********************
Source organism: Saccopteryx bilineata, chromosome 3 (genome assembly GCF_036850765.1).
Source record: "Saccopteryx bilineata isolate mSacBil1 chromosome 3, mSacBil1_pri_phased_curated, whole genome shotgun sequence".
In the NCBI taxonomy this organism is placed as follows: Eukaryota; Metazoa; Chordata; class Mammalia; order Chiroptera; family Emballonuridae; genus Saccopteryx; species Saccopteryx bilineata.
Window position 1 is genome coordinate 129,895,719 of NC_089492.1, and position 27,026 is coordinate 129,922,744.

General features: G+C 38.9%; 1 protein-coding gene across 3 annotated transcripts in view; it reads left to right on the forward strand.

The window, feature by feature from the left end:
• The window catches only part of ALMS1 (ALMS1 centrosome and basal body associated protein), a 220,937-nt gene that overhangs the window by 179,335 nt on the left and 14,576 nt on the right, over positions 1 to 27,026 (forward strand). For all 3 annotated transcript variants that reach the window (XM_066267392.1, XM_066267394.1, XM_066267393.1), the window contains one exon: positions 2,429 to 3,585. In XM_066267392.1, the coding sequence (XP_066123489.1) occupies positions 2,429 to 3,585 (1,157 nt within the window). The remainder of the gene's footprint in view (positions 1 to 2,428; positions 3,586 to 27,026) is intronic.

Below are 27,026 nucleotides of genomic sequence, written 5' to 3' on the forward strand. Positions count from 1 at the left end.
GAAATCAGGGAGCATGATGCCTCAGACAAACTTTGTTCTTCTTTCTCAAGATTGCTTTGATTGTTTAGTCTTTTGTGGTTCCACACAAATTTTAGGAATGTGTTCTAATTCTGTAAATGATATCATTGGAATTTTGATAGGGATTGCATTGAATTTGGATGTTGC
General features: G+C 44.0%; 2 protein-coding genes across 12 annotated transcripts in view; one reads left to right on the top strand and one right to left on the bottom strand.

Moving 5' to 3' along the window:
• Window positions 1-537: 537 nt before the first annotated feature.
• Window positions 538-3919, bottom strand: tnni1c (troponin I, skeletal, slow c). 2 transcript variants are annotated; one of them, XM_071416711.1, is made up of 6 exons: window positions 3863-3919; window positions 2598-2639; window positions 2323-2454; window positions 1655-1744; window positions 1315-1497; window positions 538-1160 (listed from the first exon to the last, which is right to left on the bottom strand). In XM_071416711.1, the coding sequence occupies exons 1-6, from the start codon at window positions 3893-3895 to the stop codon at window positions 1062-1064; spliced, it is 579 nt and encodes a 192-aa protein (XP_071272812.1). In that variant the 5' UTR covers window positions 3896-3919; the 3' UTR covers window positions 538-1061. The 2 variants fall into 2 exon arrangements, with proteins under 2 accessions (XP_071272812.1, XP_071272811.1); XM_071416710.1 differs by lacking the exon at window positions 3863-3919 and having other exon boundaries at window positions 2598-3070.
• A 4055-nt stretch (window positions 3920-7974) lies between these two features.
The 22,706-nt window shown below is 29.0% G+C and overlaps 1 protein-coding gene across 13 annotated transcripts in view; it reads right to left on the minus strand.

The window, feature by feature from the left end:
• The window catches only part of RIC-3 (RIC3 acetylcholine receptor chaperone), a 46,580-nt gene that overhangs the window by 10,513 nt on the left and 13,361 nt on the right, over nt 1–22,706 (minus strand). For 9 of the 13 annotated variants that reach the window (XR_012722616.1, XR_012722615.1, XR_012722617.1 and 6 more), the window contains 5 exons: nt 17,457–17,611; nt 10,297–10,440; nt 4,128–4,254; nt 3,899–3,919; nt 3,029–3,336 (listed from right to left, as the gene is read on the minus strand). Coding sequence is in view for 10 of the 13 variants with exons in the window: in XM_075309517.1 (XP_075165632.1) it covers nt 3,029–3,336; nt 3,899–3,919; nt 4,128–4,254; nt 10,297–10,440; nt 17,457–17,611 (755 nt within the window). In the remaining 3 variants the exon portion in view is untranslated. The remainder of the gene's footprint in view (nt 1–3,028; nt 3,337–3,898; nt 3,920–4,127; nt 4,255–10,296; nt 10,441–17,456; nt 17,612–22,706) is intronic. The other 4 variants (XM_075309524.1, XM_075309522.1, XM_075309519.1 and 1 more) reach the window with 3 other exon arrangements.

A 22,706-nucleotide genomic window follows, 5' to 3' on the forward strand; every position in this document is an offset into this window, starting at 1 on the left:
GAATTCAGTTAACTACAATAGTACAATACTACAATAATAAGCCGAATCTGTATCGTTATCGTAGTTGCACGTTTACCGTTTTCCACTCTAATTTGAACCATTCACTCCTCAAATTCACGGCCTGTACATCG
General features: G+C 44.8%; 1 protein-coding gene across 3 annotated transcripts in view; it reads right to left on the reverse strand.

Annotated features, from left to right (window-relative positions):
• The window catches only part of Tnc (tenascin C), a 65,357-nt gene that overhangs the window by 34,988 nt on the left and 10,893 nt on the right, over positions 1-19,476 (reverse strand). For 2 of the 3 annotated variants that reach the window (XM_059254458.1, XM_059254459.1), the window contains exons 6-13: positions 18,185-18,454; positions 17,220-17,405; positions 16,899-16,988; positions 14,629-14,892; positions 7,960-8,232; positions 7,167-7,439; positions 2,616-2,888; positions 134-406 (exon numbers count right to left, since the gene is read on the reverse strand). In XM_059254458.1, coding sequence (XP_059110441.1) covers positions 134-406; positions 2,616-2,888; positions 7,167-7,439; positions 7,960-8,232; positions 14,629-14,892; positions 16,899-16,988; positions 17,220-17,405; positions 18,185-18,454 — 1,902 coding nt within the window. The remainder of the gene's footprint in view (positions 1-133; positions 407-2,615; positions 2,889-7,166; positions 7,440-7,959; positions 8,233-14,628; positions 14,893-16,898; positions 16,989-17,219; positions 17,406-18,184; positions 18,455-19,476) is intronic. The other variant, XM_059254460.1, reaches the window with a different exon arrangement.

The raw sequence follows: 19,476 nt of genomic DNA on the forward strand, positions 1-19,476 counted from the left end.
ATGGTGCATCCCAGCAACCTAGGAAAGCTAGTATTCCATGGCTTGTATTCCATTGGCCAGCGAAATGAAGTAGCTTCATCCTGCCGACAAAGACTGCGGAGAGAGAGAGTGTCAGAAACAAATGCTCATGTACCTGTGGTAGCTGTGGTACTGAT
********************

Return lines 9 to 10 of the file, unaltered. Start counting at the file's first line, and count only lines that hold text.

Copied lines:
GAAATCAGGGAGCATGATGCCTCAGACAAACTTTGTTCTTCTTTCTCAAGATTGCTTTGATTGTTTAGTCTTTTGTGGTTCCACACAAATTTTAGGAATGTGTTCTAATTCTGTAAATGATATCATTGGAATTTTGATAGGGATTGCATTGAATTTGGATGTTGC
General features: G+C 44.0%; 2 protein-coding genes across 12 annotated transcripts in view; one reads left to right on the top strand and one right to left on the bottom strand.